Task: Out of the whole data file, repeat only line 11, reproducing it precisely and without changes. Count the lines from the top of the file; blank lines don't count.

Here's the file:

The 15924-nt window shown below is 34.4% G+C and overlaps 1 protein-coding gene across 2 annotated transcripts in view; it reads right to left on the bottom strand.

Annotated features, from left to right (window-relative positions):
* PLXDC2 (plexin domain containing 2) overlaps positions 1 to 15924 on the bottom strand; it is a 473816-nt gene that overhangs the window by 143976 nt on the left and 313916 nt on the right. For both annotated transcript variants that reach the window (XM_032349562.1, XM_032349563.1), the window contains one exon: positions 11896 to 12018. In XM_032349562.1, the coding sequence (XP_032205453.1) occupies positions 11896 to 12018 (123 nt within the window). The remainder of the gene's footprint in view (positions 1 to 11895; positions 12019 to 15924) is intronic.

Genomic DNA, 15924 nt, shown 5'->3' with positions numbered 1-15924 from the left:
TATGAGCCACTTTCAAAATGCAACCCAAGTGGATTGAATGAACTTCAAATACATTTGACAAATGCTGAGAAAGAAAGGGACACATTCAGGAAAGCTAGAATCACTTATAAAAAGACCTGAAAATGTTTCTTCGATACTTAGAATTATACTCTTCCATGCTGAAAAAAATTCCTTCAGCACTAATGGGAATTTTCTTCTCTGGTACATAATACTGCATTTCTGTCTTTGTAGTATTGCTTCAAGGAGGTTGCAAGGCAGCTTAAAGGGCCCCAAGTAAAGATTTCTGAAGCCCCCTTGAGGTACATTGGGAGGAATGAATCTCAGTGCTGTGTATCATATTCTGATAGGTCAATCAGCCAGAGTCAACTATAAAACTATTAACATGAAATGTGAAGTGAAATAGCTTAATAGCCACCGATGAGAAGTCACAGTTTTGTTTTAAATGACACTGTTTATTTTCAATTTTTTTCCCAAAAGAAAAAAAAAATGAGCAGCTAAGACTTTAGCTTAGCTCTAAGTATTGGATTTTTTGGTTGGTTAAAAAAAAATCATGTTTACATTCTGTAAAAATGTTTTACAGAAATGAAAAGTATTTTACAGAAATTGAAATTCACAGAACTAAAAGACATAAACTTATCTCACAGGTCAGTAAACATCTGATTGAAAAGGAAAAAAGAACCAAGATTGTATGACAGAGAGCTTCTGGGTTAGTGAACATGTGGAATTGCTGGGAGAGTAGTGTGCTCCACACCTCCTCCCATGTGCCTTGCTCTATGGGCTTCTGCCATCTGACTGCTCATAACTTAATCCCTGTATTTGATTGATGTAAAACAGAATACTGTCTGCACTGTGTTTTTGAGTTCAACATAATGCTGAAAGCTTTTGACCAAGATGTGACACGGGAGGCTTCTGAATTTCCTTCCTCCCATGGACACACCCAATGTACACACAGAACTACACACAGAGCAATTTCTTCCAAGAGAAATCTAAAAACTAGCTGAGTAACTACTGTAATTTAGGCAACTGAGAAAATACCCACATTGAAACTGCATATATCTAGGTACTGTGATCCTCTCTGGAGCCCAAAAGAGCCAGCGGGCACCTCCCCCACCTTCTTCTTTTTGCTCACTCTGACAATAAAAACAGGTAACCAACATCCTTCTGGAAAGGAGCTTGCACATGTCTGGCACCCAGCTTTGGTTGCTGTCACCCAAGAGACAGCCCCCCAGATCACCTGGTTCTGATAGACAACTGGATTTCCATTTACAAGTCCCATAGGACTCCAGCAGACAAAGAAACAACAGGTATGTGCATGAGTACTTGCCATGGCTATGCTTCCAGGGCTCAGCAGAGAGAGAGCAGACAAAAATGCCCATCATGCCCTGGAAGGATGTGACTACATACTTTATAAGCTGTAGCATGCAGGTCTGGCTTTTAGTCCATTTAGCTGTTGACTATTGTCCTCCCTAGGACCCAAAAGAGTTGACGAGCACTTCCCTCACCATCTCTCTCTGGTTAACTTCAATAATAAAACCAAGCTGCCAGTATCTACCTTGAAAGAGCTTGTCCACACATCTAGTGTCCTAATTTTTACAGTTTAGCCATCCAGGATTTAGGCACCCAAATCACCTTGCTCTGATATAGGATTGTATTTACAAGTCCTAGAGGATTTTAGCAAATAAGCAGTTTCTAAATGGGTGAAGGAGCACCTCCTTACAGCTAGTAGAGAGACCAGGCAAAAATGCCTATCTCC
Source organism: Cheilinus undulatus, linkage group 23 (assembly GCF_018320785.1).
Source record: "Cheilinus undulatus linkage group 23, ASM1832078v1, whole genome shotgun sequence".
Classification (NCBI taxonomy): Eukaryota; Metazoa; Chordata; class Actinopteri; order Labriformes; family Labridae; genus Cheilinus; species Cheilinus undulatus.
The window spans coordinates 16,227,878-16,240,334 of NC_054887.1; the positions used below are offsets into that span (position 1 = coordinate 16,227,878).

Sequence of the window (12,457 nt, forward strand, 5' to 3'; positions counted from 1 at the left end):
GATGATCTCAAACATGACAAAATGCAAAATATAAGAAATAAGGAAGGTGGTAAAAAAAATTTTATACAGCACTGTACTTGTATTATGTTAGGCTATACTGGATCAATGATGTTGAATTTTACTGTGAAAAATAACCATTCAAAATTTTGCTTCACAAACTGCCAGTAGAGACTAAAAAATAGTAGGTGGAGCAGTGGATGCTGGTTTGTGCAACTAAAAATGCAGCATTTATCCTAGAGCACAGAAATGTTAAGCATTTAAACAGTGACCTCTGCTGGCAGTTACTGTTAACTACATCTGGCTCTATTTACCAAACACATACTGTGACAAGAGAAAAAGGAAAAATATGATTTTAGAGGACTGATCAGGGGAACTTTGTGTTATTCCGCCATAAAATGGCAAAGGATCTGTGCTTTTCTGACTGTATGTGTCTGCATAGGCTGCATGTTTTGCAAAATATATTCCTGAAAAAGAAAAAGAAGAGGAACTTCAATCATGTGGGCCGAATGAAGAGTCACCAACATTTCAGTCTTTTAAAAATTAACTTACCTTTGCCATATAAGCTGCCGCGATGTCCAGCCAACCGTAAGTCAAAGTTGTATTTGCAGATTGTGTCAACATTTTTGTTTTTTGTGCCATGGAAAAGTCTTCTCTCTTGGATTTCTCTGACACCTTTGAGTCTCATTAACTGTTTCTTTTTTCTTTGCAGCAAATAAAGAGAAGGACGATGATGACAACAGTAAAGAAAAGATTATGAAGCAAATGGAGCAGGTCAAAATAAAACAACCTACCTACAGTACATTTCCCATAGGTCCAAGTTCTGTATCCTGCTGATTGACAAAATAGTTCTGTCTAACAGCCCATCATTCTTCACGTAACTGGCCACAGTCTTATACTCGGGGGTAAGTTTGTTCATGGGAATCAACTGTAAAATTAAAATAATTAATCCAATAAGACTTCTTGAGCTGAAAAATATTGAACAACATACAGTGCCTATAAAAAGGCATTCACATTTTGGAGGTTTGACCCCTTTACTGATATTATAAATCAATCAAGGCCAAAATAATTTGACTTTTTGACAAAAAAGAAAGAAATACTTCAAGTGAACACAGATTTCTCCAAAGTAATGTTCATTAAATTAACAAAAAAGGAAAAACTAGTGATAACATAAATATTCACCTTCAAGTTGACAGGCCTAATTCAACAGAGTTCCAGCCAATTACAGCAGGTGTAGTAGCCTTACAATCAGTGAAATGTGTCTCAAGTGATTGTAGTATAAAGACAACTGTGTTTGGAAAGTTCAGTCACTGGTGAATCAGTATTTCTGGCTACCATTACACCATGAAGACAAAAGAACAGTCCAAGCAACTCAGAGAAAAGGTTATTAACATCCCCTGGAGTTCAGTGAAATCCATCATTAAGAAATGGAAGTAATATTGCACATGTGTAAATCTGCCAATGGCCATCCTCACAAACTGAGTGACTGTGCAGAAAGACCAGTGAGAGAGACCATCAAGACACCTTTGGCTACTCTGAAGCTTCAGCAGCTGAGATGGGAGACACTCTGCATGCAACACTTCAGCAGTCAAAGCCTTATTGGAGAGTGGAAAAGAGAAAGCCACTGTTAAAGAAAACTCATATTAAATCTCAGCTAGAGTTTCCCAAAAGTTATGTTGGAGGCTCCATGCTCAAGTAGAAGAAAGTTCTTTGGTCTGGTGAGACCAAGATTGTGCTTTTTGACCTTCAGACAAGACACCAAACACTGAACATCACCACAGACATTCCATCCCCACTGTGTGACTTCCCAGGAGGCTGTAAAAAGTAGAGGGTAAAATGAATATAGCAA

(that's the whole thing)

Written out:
GATGATCTCAAACATGACAAAATGCAAAATATAAGAAATAAGGAAGGTGGTAAAAAAAATTTTATACAGCACTGTACTTGTATTATGTTAGGCTATACTGGATCAATGATGTTGAATTTTACTGTGAAAAATAACCATTCAAAATTTTGCTTCACAAACTGCCAGTAGAGACTAAAAAATAGTAGGTGGAGCAGTGGATGCTGGTTTGTGCAACTAAAAATGCAGCATTTATCCTAGAGCACAGAAATGTTAAGCATTTAAACAGTGACCTCTGCTGGCAGTTACTGTTAACTACATCTGGCTCTATTTACCAAACACATACTGTGACAAGAGAAAAAGGAAAAATATGATTTTAGAGGACTGATCAGGGGAACTTTGTGTTATTCCGCCATAAAATGGCAAAGGATCTGTGCTTTTCTGACTGTATGTGTCTGCATAGGCTGCATGTTTTGCAAAATATATTCCTGAAAAAGAAAAAGAAGAGGAACTTCAATCATGTGGGCCGAATGAAGAGTCACCAACATTTCAGTCTTTTAAAAATTAACTTACCTTTGCCATATAAGCTGCCGCGATGTCCAGCCAACCGTAAGTCAAAGTTGTATTTGCAGATTGTGTCAACATTTTTGTTTTTTGTGCCATGGAAAAGTCTTCTCTCTTGGATTTCTCTGACACCTTTGAGTCTCATTAACTGTTTCTTTTTTCTTTGCAGCAAATAAAGAGAAGGACGATGATGACAACAGTAAAGAAAAGATTATGAAGCAAATGGAGCAGGTCAAAATAAAACAACCTACCTACAGTACATTTCCCATAGGTCCAAGTTCTGTATCCTGCTGATTGACAAAATAGTTCTGTCTAACAGCCCATCATTCTTCACGTAACTGGCCACAGTCTTATACTCGGGGGTAAGTTTGTTCATGGGAATCAACTGTAAAATTAAAATAATTAATCCAATAAGACTTCTTGAGCTGAAAAATATTGAACAACATACAGTGCCTATAAAAAGGCATTCACATTTTGGAGGTTTGACCCCTTTACTGATATTATAAATCAATCAAGGCCAAAATAATTTGACTTTTTGACAAAAAAGAAAGAAATACTTCAAGTGAACACAGATTTCTCCAAAGTAATGTTCATTAAATTAACAAAAAAGGAAAAACTAGTGATAACATAAATATTCACCTTCAAGTTGACAGGCCTAATTCAACAGAGTTCCAGCCAATTACAGCAGGTGTAGTAGCCTTACAATCAGTGAAATGTGTCTCAAGTGATTGTAGTATAAAGACAACTGTGTTTGGAAAGTTCAGTCACTGGTGAATCAGTATTTCTGGCTACCATTACACCATGAAGACAAAAGAACAGTCCAAGCAACTCAGAGAAAAGGTTATTAACATCCCCTGGAGTTCAGTGAAATCCATCATTAAGAAATGGAAGTAATATTGCACATGTGTAAATCTGCCAATGGCCATCCTCACAAACTGAGTGACTGTGCAGAAAGACCAGTGAGAGAGACCATCAAGACACCTTTGGCTACTCTGAAGCTTCAGCAGCTGAGATGGGAGACACTCTGCATGCAACACTTCAGCAGTCAAAGCCTTATTGGAGAGTGGAAAAGAGAAAGCCACTGTTAAAGAAAACTCATATTAAATCTCAGCTAGAGTTTCCCAAAAGTTATGTTGGAGGCTCCATGCTCAAGTAGAAGAAAGTTCTTTGGTCTGGTGAGACCAAGATTGTGCTTTTTGACCTTCAGACAAGACACCAAACACTGAACATCACCACAGACATTCCATCCCCACTGTGTGACTTCCCAGGAGGCTGTAAAAAGTAGAGGGTAAAATGAATATAGCAA